Determining whether cancer has spread to locoregional lymph nodes is a critical step in the initial staging of breast cancer patients. Although axillary dissection reliably identifies nodal metastases and prevents the recurrence of cancer in the axilla, there is a significant incidence of long-term side effects, notably lymphedema, and the procedure is of no therapeutic benefit in women without axillary metastases. With the advent of sentinel lymph node biopsy, the axilla can be accurately staged in patients with T1–T3, clinically node-negative breast cancers while avoiding the morbidity of axillary lymph node dissection if the nodes do not contain cancer. Recent clinical trials suggest that for women with metastases to 1 or 2 sentinel nodes, the radiation and systemic therapy that are part of modern multimodality breast cancer treatment can replace axillary dissection when breast-conserving therapy is undertaken. For those with greater disease burden or those undergoing mastectomy, axillary dissection remains standard management.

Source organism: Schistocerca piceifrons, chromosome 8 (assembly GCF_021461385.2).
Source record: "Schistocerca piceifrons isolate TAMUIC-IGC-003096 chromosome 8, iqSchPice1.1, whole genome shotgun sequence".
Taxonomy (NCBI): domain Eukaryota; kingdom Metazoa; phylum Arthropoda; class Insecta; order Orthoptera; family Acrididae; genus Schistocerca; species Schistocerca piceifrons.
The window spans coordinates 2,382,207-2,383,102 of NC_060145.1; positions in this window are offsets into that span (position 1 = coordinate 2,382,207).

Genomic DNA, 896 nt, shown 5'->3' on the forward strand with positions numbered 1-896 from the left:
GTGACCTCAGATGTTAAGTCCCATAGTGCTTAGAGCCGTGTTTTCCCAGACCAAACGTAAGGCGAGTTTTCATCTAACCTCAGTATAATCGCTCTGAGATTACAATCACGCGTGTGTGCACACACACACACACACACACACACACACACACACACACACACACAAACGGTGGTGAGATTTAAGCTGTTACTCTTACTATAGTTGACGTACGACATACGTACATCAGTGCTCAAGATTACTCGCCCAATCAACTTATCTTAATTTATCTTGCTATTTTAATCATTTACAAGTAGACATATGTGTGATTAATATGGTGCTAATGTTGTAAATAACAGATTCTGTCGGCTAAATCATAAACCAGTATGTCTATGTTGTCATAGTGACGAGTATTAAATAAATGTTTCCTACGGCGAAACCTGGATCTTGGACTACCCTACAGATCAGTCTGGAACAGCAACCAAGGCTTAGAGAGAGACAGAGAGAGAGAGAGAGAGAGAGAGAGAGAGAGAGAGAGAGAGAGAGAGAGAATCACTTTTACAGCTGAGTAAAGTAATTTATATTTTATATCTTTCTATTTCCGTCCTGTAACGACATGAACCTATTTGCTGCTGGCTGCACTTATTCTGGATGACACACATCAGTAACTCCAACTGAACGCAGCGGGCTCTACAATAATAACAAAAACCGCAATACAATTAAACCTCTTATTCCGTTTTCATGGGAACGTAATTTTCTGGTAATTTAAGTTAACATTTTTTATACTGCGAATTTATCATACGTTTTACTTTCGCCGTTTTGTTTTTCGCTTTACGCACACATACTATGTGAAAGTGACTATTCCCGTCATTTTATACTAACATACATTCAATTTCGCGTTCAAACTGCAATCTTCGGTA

Article metrics loading...

Loading full text...

Full text loading...


Data & Media loading...

  • Article Type: Review Article
This is a required field
Please enter a valid email address
Approval was a Success
Invalid data
An Error Occurred
Approval was partially successful, following selected items could not be processed due to error